Noting that the 1,500 clinicians in its multispecialty group were worn out by the hundreds of quality measures they have to track, Indiana University Health embarked on a multiyear effort to streamline the measures that front-line providers are expected to worry about.
The information reported to Medicare and insurers is intended to help monitor and improve the quality and safety of healthcare. But collecting it also saps resources.
“It's a lot of time and effort spent at the computer documenting things that don't impact patient care,” said Dr. Jonathan Gottlieb, the Indianapolis-based system's chief medical executive. Gottlieb also contends it's impossible for an organization to carry out focused improvement efforts when too many measures are tracked at once.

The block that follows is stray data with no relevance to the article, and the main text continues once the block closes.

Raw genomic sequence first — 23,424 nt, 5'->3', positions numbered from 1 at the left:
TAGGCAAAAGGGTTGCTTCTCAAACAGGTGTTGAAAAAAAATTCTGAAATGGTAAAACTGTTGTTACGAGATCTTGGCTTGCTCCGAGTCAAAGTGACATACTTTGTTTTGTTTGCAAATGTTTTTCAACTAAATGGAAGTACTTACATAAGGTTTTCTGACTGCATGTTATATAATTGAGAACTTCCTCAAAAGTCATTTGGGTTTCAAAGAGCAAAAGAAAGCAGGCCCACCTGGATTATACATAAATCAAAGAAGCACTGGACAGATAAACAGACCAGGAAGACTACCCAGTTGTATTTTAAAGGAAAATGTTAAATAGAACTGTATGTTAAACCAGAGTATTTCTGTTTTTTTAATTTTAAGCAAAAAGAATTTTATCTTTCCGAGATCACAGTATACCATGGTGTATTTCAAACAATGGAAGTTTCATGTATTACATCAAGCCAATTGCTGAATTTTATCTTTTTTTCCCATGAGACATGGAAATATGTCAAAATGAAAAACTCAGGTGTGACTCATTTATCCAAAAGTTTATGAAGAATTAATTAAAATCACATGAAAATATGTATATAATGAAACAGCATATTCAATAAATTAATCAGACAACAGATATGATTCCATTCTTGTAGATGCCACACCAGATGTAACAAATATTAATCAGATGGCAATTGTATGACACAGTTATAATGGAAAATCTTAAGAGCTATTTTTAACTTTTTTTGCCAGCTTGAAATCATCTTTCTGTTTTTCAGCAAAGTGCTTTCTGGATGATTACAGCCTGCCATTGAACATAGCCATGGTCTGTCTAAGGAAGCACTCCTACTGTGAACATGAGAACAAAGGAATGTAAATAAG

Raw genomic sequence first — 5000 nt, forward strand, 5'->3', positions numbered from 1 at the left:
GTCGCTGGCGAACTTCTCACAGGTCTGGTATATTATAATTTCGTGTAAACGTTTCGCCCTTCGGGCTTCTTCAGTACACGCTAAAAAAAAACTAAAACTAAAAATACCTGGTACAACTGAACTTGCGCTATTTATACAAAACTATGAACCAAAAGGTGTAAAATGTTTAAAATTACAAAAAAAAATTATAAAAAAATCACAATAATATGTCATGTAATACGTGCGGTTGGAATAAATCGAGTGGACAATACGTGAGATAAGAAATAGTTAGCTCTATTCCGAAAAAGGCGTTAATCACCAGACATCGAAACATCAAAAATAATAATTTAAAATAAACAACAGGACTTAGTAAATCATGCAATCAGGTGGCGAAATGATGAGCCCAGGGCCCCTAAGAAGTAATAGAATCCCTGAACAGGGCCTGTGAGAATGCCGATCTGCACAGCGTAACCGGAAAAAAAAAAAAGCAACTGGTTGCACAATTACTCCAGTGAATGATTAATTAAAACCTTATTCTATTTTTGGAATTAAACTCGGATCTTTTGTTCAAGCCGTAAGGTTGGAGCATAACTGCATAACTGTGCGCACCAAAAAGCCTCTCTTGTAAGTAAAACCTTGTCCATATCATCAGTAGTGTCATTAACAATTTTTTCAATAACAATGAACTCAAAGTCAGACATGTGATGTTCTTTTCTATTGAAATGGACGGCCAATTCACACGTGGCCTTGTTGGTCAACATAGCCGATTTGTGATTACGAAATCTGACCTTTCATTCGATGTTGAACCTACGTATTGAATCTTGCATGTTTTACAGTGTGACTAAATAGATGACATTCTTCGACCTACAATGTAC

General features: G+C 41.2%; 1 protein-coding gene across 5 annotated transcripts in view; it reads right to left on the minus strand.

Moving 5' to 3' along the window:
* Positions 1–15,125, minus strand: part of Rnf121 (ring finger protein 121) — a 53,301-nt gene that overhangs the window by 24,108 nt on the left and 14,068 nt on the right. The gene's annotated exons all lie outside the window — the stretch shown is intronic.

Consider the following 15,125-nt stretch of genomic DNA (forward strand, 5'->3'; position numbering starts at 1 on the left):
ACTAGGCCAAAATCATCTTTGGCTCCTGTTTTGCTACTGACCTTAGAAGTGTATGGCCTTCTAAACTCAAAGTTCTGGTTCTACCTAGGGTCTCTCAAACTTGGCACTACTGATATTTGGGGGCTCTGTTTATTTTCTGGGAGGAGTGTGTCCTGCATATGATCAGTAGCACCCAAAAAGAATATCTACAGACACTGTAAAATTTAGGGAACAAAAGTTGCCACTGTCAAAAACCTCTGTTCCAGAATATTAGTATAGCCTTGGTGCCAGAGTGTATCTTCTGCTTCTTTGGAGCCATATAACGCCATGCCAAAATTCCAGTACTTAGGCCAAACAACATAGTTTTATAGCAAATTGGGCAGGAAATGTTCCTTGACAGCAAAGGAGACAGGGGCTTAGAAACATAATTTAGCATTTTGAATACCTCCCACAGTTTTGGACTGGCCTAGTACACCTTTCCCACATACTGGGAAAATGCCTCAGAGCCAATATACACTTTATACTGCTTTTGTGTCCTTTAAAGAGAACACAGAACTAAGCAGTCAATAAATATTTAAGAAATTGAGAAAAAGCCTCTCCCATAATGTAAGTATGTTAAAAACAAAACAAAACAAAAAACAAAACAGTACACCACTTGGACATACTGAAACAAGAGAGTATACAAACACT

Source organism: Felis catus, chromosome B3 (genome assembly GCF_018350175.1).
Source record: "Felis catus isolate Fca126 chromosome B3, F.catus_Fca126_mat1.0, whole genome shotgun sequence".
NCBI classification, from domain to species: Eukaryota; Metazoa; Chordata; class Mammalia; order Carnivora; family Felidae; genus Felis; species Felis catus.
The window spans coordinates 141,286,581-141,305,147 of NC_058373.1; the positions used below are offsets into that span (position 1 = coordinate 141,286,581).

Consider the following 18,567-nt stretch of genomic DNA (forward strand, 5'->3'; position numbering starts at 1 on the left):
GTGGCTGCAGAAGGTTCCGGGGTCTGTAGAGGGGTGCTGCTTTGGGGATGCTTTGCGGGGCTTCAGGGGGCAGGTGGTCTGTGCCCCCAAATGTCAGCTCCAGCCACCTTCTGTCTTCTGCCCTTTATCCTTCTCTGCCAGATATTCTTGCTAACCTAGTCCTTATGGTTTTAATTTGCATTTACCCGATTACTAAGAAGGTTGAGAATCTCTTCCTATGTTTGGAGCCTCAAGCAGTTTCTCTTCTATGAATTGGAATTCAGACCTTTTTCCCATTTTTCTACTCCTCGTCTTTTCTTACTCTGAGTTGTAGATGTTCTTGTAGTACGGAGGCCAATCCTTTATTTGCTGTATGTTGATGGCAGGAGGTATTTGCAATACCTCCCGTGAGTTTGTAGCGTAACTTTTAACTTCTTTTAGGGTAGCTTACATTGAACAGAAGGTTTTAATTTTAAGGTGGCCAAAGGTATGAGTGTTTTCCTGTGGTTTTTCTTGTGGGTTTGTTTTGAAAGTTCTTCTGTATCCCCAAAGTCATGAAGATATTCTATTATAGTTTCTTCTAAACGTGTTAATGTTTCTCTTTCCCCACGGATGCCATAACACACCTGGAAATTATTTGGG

Researchers at Weill Cornell Medical College in New York City teamed up with the Medical Group Management Association to put a price on the time providers spend to enter the data into the electronic health record, keep track of newly introduced measures and create protocols to track and report them.
The answer is about $15.4 billion a year, according to their study published Monday in the health policy journal Health Affairs.
That's “a large amount of money being wasted on checking this box and that box,” said lead study author Dr. Lawrence Casalino, chief of the division of health policy and economics at the Weill Cornell Medical College in New York City. “It's time physicians could spend on not rushing a patient, or thinking about a diagnosis more carefully.”